Schools are using real-world examples to teach students the importance of critical thinking.
At Sembawang Secondary School, Secondary 1 students are shown a website on an endangered animal called the Pacific Northwest Tree Octopus during a history lesson. They are asked to explore the website to find out more about the endangered octopuses that thrive in temperate rainforests.
After 15 minutes, the teacher, Mr Puah You Kai, springs a surprise: “Everything you have just read is fake. The Pacific Northwest Tree Octopus does not exist!” The real test was to see if the students could identify the website as a hoax.
One of the students, Ninuri Ruwansi says she “felt like a fool” after realising she had been duped. She quipped, “The website looked so believable! It even had an organisation logo so (I thought) it must be true.”
These lessons are part of the school’s efforts to develop in students the “critical lens” and media literacy skills. By using real-life examples, it helps to anchor the students’ learning of these skills, which includes assessing the reliability of the information from its provenance, and cross-checking with other sources.
Digging out the source
Critical and inventive thinking, as well as communication, collaboration and information skills, are among the 21st Century Competencies that schools aim to develop in students.
At Serangoon Gardens Secondary, for instance, students are exposed to a range of sources during social-studies lessons, and taught to assess their authorship, message and credibility. These sources include government websites, mainstream media and alternative online news sites such as Mothership and TR Emeritus, as well as posts from personal blogs.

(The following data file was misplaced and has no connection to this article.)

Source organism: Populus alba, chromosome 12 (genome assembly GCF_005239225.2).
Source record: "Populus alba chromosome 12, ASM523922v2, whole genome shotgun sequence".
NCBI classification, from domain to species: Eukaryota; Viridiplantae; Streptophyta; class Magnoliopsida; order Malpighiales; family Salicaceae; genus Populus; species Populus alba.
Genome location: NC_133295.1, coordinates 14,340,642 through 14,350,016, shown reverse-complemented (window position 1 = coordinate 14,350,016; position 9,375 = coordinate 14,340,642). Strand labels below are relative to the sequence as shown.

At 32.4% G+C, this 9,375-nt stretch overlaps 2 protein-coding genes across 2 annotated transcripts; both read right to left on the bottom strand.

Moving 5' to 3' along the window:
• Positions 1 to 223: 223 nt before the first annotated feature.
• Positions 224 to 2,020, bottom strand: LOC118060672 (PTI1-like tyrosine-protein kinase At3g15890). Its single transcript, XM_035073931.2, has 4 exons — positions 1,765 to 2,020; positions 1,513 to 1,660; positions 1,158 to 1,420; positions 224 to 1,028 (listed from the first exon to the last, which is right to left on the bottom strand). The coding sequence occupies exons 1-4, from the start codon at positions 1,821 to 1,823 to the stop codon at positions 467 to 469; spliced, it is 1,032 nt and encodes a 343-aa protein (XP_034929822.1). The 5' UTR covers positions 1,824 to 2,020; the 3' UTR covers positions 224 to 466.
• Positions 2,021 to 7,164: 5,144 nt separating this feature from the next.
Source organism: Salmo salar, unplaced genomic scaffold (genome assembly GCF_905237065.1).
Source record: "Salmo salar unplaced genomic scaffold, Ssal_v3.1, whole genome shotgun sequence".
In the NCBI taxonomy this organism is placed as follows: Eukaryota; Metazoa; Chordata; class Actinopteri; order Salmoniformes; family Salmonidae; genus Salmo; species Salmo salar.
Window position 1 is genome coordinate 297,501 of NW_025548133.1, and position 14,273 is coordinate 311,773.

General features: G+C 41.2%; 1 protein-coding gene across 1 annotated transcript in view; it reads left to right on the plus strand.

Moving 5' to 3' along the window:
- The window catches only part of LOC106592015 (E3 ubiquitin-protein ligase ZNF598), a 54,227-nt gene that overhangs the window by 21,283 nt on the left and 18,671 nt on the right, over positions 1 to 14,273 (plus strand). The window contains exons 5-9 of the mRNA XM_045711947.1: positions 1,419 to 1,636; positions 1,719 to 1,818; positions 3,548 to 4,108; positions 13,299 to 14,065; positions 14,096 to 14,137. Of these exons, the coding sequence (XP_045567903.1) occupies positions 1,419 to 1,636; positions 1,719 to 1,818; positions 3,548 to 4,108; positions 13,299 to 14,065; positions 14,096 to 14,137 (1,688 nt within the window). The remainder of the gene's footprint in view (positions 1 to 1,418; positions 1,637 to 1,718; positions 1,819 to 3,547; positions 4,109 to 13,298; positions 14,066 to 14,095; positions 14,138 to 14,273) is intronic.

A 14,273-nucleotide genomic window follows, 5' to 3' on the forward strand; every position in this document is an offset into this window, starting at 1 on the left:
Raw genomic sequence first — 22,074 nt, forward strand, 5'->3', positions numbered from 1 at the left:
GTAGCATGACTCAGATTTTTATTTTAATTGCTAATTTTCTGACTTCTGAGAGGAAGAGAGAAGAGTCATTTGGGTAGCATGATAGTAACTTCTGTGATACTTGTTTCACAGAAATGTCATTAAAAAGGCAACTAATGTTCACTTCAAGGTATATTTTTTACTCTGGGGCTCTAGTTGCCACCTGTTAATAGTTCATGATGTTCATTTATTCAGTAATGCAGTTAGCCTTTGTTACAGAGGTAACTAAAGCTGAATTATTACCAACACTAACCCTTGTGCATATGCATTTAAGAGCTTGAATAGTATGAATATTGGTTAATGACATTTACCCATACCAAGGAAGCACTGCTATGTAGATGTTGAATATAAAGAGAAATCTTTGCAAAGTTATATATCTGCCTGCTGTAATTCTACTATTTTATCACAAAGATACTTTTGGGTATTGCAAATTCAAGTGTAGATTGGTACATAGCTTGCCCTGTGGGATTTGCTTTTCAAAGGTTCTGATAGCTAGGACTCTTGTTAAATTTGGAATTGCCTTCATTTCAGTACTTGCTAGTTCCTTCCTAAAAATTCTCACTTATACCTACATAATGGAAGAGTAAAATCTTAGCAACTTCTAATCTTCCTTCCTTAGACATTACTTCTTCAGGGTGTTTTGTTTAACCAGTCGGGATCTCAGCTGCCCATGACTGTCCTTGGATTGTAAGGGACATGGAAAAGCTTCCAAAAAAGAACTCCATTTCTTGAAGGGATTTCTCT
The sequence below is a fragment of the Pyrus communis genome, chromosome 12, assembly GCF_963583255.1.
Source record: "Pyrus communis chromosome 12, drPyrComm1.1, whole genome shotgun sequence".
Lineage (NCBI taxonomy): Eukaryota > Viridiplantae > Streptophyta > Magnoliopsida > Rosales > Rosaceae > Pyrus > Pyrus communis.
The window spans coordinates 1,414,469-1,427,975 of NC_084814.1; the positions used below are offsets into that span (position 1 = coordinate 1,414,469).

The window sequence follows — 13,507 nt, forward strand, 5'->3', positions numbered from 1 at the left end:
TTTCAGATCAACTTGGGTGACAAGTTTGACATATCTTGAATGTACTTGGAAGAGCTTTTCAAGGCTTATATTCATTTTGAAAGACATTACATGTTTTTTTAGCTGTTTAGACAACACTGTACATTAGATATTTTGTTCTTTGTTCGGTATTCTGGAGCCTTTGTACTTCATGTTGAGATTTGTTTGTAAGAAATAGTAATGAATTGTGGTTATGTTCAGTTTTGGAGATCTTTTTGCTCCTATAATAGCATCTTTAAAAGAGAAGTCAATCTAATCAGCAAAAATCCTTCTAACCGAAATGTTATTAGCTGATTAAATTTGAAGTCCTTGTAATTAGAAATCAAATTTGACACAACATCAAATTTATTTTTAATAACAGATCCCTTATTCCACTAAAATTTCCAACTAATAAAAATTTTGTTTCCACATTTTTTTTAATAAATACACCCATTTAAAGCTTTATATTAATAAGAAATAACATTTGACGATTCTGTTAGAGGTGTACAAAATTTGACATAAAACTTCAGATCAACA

In Secondary 2, all students work in groups to complete a research project. They have to formulate an inquiry on a social issue such as “Do academic degrees matter in helping Singaporeans succeed in the real world?”
To answer the question, students gather information from books and online sources and conduct interviews, and put together a reasoned argument for their case. Such research projects allow students to apply what they have learned in class about authenticating sources, synthesising and evaluating information.
Learning to dig deeper
Having been duped by the tale of the tree octopus, Sembawang Secondary’s Ninuri is more careful with what she reads online. When she comes across an image with a sensational headline, she thinks twice before believing or sharing it. Ninuri says: “It may have been edited or the caption could have false information.”
In fact, Ninuri shared that she herself had been a victim of disinformation recently. Someone had posted a photo of her at the void deck on a website with a caption saying she had been caught smoking. Some of her friends believed the post, which upset her.
“Now I understand why my friends believed what was said about me. I also fell for something like that.” she says.
Ninuri learns that the best way to spot fake news is to find out more. “You can read more on the same topic and check if the same information is (said) in both sources. Also, there are a few online tools you can use to check if an image has been edited.”
Other methods include checking if a trustworthy organisation owns the website and cross-referencing with fact-checking websites such as Snopes.com.
In October 2017, Sembawang’s students will get to take their learning a step further. The school is partnering with the non-profit organisation, Council for Third Age, to conduct a media-literacy workshop for elderly.
A group of Secondary 3 students will be acting as workshop instructors and facilitators to share tips on identifying fake news and impart skills on creating a digital scrapbook with the workshop attendees.
“When you’re thinking of how to teach others to identify fake news, you think a bit deeper [about the issue] too.” Mr Puah says.
As a parent, how can you teach your child to spot fake news? Get the tips here.